When we, from our emissions, add more CO2 (to 400 ppm now) we upset the balance, leading to a further rise – about 0.8  deg. C, so far.

like a smoker taking chemo as an offset; better to give up smoking. Nuclear you know: proven but costly; and you’ve got to store the waste on board for thousands of orbits. Renewables: proven, costly, but no side effects.”

You: “Hobson’s choice! By the way, I thought renewables were unproven in that they couldn’t meet base-load demand.”

Mechanic: “Not any longer, apparently. One of the technicians has done a feasibility study (see Box 3) which I’ll include in my quote, if you like, showing renewable sources – wind turbines, solar thermal, solar voltaic,
hydro, tidal, etc. – can meet real demand, hour by hour. He based it on real demand data and on real weather data: wind and sun conditions for the same period.”

You: “What would you do; I get the impression you favour renewables?”

Mechanic: “Yes. To me it’s a no-brainer. Look out there at that beautiful Sun. There you’ve got a fusion plant giving you millions of years of energy as you orbit around it. Gratis! Why squander your irreplaceable fossil fuels? You’ll burn them up in a few hundred orbits anyway, oil for sure. You’ll have to switch eventually. Why not now? Leaving some of that stuff for your kids, their kids …”

You: “Yeah, but try telling that to the various interests: the passengers who don’t want any disruptions, the power and fuel companies who cater to their needs, etc. It’s such a big change for just a 0.8 deg. C temperature rise. The whole on-board economic system is geared to the present power-fuel system. The cost of replacing it would wreck the economy.”

Mechanic: “Don’t be deceived by 0.8 deg. C. This is an average rise for the  planet as a whole and masks the bigger rises in some regions: e.g. several degrees in high latitudes including the Arctic deck. This is the reason the ice is melting there. Your planetary system is so finely balanced that it’s like your body: just as a small rise in your body temperature from its steady 36.8 deg. C tells your doctor there’s a problem so too does the 0.8  deg. C rise tell me there’s a problem.”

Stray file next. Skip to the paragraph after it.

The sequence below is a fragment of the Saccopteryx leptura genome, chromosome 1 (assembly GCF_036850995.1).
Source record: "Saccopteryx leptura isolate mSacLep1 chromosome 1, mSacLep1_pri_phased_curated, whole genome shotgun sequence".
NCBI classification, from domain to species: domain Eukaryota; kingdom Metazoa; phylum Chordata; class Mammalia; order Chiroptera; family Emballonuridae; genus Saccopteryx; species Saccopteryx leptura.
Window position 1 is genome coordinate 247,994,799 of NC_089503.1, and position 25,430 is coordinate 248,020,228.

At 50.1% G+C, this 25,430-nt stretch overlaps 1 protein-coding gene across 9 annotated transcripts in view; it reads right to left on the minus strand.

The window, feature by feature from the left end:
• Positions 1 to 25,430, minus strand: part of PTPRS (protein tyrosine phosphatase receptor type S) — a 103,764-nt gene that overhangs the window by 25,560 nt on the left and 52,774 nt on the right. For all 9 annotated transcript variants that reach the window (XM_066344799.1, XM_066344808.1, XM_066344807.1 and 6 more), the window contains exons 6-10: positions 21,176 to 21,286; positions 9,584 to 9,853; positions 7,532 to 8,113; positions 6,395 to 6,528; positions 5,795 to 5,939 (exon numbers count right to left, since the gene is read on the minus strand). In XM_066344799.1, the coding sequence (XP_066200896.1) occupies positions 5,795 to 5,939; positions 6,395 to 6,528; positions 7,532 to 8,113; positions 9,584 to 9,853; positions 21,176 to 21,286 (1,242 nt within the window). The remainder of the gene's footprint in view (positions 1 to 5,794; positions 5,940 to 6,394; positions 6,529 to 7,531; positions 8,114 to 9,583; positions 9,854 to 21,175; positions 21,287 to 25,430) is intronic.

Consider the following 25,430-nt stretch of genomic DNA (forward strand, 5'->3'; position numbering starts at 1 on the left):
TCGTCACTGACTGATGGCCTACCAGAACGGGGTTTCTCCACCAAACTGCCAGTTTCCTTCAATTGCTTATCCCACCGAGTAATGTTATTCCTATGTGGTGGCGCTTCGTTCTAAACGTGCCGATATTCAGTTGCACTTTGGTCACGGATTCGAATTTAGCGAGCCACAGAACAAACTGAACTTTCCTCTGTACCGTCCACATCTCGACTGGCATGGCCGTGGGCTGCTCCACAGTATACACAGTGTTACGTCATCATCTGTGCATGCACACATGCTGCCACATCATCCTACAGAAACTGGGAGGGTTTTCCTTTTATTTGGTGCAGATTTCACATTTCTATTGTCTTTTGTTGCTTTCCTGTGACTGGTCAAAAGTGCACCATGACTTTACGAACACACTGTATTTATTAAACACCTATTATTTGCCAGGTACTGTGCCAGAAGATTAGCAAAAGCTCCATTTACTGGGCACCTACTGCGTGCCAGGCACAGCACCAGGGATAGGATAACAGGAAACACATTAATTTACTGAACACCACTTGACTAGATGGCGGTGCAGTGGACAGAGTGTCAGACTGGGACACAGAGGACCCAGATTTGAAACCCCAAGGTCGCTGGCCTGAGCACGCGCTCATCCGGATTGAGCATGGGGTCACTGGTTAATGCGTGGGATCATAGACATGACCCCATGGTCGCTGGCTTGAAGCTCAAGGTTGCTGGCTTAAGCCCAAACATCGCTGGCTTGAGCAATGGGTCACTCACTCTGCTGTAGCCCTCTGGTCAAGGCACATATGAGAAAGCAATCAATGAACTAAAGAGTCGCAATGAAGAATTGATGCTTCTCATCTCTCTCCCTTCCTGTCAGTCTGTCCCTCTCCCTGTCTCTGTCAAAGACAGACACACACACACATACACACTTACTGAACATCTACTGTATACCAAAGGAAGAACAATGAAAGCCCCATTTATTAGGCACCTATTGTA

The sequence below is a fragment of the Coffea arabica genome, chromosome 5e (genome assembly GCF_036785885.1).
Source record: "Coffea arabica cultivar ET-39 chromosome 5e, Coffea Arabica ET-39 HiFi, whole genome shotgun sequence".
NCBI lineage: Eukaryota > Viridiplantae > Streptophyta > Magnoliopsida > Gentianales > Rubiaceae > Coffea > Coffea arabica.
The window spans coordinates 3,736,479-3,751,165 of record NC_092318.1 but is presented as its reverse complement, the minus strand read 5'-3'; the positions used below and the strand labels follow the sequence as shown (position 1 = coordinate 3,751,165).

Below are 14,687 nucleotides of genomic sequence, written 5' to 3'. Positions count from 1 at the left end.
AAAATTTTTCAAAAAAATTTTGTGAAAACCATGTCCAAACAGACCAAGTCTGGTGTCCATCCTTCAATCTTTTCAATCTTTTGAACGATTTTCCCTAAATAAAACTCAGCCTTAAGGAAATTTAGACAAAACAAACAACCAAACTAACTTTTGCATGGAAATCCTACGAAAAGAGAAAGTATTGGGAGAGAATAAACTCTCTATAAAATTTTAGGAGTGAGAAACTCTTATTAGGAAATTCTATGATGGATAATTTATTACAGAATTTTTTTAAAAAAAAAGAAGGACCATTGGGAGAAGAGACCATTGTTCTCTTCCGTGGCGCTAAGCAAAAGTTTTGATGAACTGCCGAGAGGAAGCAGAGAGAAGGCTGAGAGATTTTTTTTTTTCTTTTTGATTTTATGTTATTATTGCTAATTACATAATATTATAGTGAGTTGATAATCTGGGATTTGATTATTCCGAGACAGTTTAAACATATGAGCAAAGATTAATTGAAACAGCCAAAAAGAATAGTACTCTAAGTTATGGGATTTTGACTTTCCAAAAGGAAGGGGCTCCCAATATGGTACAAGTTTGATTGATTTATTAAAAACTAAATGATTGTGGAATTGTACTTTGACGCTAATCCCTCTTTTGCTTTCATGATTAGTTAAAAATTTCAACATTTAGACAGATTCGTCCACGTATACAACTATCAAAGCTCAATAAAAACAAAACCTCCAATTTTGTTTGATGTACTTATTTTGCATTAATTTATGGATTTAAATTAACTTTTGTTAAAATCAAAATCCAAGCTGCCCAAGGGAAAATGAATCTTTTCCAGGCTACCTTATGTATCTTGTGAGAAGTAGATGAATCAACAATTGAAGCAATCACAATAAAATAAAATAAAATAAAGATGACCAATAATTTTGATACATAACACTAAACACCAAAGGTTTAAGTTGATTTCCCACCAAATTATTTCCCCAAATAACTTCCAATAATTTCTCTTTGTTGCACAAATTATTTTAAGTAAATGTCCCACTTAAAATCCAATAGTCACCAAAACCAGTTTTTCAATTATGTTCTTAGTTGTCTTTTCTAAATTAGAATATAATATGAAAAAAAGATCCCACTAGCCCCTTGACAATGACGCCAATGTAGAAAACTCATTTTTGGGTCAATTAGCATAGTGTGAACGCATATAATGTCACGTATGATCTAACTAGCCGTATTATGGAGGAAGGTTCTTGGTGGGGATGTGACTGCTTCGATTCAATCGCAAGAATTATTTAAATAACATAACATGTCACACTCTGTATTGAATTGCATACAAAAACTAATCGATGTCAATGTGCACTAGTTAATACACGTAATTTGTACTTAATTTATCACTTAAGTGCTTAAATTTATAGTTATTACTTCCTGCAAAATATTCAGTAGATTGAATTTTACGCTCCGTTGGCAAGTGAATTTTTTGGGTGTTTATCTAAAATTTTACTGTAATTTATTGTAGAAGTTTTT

You: “What if I do nothing?”

Mechanic: “Then the problem will get worse: planetary temperature will continue to rise, the weather will get worse and other things as well. In fact, even if I install renewables today, your past emissions commit you to another half degree rise in average temperature. The good news is your rising CO2 gauge will ease off; but the bad news is your temperature gauge will keep on rising over the next 20 orbits or so. Unfortunately, I can’t do anything about that. So you’re going to hit 1.3 deg. C whatever you do. But if your emissions continue – say you see about 550 ppm on the CO2 gauge – then expect to see your average-temperature gauge moving up by between 2 and 4 deg. C.” “It’s not just the lag there is in temperature catching up to CO2 – i.e. thermal inertia due to the slow heating up of the ocean. You’ve also got positive feedback coming into play: such as the melting of sea ice on the Arctic deck. This exposes ‘dark’ ocean, meaning that sunlight, which would have otherwise been reflected, gets absorbed. Thus raising your surface temperature. Leading to more melting. Leading to more absorption, to more temperature … Or to CO2 being evaporated from the ocean (like soft drink left out in the sun) leading to more warming, leading to more evaporation, …”

You: “You mentioned ‘other things as well’. What are they?”

Mechanic: “In the ice ages, mentioned in the logs, the gauge would have shown only a 5-6 deg. C drop from where it is now. But some of your decks, including some in business class – such as the North American deck – would have had to be closed: they were mostly covered by glaciers! Basically a different planet; you would have had a hard time attracting passengers. Your worry now is that, with a 2-4 deg. C rise, you face ‘a different planet’ in the opposite sense. For example, the projected rise on the Arctic deck, which will be much higher than 2-4 deg. C, will cause the Greenland ice-sheets to melt, raising sea levels by many meters. Your island and coastal decks will have to be closed. Likewise you face the permafrost in Alaska melting, exposing organic matter stored beneath it and releasing large amounts of methane, another problem gas. Although these kinds of feedbacks are slower than the ones I mentioned before they will, if they ever get going, cause your greenhouse gas gauges to shoot through the roof. A different ball game. Then your carbon emissions will have been the trigger for the planet itself to get into the emissions game. You can forget about your own emissions then; they’ll be dwarfed by what the planet’s doing! You’ve passed the point of no return. You’ll be closing most of your decks, if you can operate at all. For many, many orbits. And no use calling in here: I can’t fix a problem like that.”

Read the full article, Spaceship Earth in Trouble (pdf)